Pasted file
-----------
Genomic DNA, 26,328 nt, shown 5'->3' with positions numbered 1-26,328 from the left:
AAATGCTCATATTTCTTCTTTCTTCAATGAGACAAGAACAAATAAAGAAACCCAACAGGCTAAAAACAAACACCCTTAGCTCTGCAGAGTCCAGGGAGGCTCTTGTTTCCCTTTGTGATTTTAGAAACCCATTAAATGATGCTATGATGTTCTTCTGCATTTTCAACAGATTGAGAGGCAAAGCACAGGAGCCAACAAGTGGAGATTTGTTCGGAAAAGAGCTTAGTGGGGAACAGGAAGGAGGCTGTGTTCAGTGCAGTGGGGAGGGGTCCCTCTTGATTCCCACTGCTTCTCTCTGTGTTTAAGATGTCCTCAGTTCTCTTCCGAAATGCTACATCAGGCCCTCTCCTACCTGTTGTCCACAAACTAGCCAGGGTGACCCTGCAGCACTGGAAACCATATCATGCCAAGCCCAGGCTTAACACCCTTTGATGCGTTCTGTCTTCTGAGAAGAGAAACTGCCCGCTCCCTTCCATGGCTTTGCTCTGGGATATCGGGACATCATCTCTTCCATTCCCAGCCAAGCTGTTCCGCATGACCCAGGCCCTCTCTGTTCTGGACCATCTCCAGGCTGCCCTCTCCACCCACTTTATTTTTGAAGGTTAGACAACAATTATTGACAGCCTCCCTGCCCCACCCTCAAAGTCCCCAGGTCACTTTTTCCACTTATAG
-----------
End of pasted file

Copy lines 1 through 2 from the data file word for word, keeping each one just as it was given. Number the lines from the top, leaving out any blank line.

Genomic DNA, 26,328 nt, shown 5'->3' with positions numbered 1-26,328 from the left:
AAATGCTCATATTTCTTCTTTCTTCAATGAGACAAGAACAAATAAAGAAACCCAACAGGCTAAAAACAAACACCCTTAGCTCTGCAGAGTCCAGGGAGGCTCTTGTTTCCCTTTGTGATTTTAGAAACCCATTAAATGATGCTATGATGTTCTTCTGCATTTTCAACAGATTGAGAGGCAAAGCACAGGAGCCAACAAGTGGAGATTTGTTCGGAAAAGAGCTTAGTGGGGAACAGGAAGGAGGCTGTGTTCAGTGCAGTGGGGAGGGGTCCCTCTTGATTCCCACTGCTTCTCTCTGTGTTTAAGATGTCCTCAGTTCTCTTCCGAAATGCTACATCAGGCCCTCTCCTACCTGTTGTCCACAAACTAGCCAGGGTGACCCTGCAGCACTGGAAACCATATCATGCCAAGCCCAGGCTTAACACCCTTTGATGCGTTCTGTCTTCTGAGAAGAGAAACTGCCCGCTCCCTTCCATGGCTTTGCTCTGGGATATCGGGACATCATCTCTTCCATTCCCAGCCAAGCTGTTCCGCATGACCCAGGCCCTCTCTGTTCTGGACCATCTCCAGGCTGCCCTCTCCACCCACTTTATTTTTGAAGGTTAGACAACAATTATTGACAGCCTCCCTGCCCCACCCTCAAAGTCCCCAGGTCACTTTTTCCACTTATAG